Putting Nighttime Battles To Bed
Any parent who battles bedtime with their kids knows that exhausting feeling. It’s the tiring, frustrating, we can’t go through this another night antics that turn the bedtime routine into a nightmare.
I’m Amy McCready with Positive Parenting Solutions, and I’m proud to partner with Kids ‘R’ Kids for the Expert Parenting Advice series. Today, I’ll share strategies to put the nighttime battles to bed at your house.
Parents often wonder if bedtime battles are just a normal stage kids go through or if it’s something they should proactively address. Sleep experts report babies of healthy weight and normal development should be able to sleep through the night by six months of age. If your child is older than six months, and there are no medical or developmental issues at play, ask yourself the following questions to determine if it may be time to address your child’s sleep routine:
• Is your child’s bedtime routine and/or sleep pattern creating stress for you?
• Do bedtime issues negatively impact time or intimacy with your partner?
• Do you feel sleep deprived or irritable during the day?
• Do you dread the bedtime routine?
If the answer is “yes” to any of the questions, it’s probably time to address the Bedtime Blues!
There are a number of triggers that make bedtime battles more likely, and you can find those in the interactive that goes along with this video.
Once you understand WHY bedtime battles are occurring, you can implement the following strategies to put nighttime battles to bed.
1. Fill the Attention Basket.Remember your kids get a giant dose of attention as you jump through hoops for another drink of water or one more story every night. Your kids will be less likely to demand your attention at night if you proactively and positively fill their attention baskets during the day. Just 10 to 15 minutes of undivided time and POSITIVE attention will do wonders to minimize negative demands for your attention at night.
2. Implement a CONSISTENT bedtime routine.Emphasis on the word consistent! Determine your ideal “lights out” time, and work backward. What do you want to include in the nighttime routine and how long will that take? For kids who are verbal, solicit input from your child about the bedtime routine, but be realistic about how much time you are willing to spend.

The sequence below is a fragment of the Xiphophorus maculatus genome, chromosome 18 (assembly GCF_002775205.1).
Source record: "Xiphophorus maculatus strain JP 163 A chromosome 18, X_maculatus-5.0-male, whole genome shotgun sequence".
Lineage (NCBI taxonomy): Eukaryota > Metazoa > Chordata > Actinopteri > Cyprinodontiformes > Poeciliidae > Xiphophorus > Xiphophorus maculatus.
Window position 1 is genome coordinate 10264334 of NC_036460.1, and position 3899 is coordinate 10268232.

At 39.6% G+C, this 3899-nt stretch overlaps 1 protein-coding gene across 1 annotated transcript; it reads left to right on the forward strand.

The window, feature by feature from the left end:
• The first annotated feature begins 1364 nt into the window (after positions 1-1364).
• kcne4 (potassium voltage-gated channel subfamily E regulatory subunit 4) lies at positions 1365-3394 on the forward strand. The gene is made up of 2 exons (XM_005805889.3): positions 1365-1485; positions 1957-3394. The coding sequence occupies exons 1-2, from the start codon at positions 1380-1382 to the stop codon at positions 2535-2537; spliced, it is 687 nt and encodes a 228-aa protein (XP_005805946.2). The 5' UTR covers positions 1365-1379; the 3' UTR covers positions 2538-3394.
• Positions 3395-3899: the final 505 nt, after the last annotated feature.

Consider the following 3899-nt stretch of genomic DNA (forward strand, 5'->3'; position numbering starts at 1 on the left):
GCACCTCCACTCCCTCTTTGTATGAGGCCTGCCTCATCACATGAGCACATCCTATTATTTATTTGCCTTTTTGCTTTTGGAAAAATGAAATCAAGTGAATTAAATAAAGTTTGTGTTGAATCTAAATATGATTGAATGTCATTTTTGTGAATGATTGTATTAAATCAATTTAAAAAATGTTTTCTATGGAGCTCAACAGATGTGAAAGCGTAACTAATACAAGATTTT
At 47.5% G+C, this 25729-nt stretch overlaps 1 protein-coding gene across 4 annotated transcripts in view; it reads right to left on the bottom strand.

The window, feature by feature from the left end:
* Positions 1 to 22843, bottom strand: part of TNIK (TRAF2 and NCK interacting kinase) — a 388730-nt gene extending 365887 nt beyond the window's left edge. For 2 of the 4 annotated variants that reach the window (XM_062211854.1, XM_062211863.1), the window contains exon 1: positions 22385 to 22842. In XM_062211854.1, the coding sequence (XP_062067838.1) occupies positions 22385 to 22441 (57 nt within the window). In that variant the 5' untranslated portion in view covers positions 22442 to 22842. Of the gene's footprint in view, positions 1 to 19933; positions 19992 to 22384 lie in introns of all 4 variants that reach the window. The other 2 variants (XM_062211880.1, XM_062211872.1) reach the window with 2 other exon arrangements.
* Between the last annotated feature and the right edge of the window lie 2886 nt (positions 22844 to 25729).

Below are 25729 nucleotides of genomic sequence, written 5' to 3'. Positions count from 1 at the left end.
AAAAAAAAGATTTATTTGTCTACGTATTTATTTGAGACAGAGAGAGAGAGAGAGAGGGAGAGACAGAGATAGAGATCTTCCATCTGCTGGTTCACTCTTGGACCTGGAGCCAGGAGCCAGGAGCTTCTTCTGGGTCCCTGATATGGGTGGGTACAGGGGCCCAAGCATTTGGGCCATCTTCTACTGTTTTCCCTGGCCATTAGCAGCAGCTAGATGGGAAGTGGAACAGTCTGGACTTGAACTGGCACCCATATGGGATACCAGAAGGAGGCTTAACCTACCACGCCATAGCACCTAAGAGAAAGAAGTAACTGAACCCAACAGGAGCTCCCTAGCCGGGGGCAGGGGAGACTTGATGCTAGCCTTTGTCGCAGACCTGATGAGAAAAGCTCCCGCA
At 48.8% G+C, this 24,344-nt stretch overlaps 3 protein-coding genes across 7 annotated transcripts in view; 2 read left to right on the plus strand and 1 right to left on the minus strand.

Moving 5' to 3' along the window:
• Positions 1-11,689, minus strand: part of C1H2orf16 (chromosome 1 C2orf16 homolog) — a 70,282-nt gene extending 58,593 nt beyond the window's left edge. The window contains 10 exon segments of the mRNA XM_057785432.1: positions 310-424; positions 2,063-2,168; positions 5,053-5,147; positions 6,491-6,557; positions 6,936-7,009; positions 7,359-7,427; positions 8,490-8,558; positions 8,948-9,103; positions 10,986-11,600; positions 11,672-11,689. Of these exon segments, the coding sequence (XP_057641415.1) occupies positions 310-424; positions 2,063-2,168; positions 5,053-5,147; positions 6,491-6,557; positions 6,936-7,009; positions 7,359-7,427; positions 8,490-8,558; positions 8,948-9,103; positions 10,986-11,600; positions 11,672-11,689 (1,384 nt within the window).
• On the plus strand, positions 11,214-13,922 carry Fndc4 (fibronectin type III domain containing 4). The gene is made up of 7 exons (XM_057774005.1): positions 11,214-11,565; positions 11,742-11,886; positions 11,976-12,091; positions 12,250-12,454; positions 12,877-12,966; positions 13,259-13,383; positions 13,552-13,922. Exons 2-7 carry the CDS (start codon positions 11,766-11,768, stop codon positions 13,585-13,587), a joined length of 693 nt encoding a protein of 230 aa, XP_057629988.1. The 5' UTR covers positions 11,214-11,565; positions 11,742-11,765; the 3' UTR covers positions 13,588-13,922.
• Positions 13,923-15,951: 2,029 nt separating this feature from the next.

For younger children, it’s best to follow the same routine every night so they know exactly what to expect. If the routine is to read one book consistently every night, they will learn there’s no point in negotiating for “one more book.” If you’ve been lying in bed with your child until she falls asleep, include five minutes of “snuggle time” as part of your routine.
“Lights out” time is always the same. Plan to leave the room while he is still awake. Be clear that once you leave the room, the bedtime routine is over and you expect him to stay in his room until morning.
3. Practice the new routine. During the DAY, practice the new bedtime routine from start to finish. Role play the full routine INCLUDING the part where you walk out the door while she’s awake. Then – this is the important part – switch roles. Practice the routine with you playing the part of your child and your child playing your role. Have her practice tucking you in and leaving while you’re still awake.
You’ve set the expectation and practiced the new routine – now it’s time to put your bedtime training to the test. For tips to make sure she stays in bed and goes to sleep, check out the interactive that goes along with this video.
Rest assured, a peaceful night is within your grasp. Teaching kids to sleep on their own and stay asleep during the night is an important part of your child’s growing sense of independence, not to mention your sanity.
For ongoing solutions to your parenting challenges, visit us often at Kidsrkids.com
I’m Amy McCready for Kids R Kids, and I’ll see you next time.